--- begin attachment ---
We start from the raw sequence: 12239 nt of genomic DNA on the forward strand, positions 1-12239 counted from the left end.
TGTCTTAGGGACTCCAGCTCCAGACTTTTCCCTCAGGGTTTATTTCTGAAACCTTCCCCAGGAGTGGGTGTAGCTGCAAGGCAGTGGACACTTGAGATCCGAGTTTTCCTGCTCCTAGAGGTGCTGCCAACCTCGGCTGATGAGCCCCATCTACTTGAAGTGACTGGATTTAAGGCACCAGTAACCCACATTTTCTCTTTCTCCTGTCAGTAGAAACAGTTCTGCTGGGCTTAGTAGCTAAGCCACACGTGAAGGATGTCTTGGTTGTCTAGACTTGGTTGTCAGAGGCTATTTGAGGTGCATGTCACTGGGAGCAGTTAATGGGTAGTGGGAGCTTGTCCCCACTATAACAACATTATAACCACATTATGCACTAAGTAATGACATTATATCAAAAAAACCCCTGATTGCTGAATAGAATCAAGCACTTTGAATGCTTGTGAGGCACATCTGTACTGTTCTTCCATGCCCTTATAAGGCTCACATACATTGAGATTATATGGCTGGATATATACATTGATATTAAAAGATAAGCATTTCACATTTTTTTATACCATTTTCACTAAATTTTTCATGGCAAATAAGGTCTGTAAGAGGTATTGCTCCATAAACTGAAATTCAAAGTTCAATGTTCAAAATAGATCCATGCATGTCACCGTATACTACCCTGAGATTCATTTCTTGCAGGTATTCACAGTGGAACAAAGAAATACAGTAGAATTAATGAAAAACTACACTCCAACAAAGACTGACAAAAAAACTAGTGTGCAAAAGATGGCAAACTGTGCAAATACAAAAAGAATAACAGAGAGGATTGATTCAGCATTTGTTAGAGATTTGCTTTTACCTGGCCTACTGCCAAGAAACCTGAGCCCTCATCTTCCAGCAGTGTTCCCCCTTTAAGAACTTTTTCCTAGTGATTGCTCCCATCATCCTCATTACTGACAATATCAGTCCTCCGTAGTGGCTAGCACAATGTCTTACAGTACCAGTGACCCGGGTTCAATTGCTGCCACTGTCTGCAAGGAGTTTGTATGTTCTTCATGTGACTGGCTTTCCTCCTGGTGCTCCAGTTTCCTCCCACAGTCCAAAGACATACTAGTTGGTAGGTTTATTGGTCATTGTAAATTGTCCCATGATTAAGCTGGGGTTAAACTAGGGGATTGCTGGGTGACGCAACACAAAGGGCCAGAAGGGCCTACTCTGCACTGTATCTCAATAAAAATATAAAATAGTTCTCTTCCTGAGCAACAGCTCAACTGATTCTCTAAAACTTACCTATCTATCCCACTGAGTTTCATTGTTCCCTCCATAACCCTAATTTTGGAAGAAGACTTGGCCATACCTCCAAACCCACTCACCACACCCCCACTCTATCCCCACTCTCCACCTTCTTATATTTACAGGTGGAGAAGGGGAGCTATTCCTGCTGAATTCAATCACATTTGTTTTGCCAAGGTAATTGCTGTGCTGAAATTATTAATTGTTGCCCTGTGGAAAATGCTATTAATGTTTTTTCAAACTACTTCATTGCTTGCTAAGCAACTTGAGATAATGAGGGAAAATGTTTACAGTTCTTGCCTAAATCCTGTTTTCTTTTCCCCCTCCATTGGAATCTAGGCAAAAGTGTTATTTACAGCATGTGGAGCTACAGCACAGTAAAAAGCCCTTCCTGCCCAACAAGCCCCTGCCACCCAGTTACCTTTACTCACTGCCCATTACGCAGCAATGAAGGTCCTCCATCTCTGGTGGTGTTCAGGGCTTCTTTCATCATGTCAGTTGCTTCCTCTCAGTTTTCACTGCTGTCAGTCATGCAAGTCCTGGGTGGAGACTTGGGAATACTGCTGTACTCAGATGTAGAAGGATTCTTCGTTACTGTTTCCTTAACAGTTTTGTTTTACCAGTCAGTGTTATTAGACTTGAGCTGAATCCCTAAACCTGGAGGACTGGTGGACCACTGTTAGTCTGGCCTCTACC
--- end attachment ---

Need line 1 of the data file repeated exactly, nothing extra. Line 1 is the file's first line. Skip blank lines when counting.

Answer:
We start from the raw sequence: 12239 nt of genomic DNA on the forward strand, positions 1-12239 counted from the left end.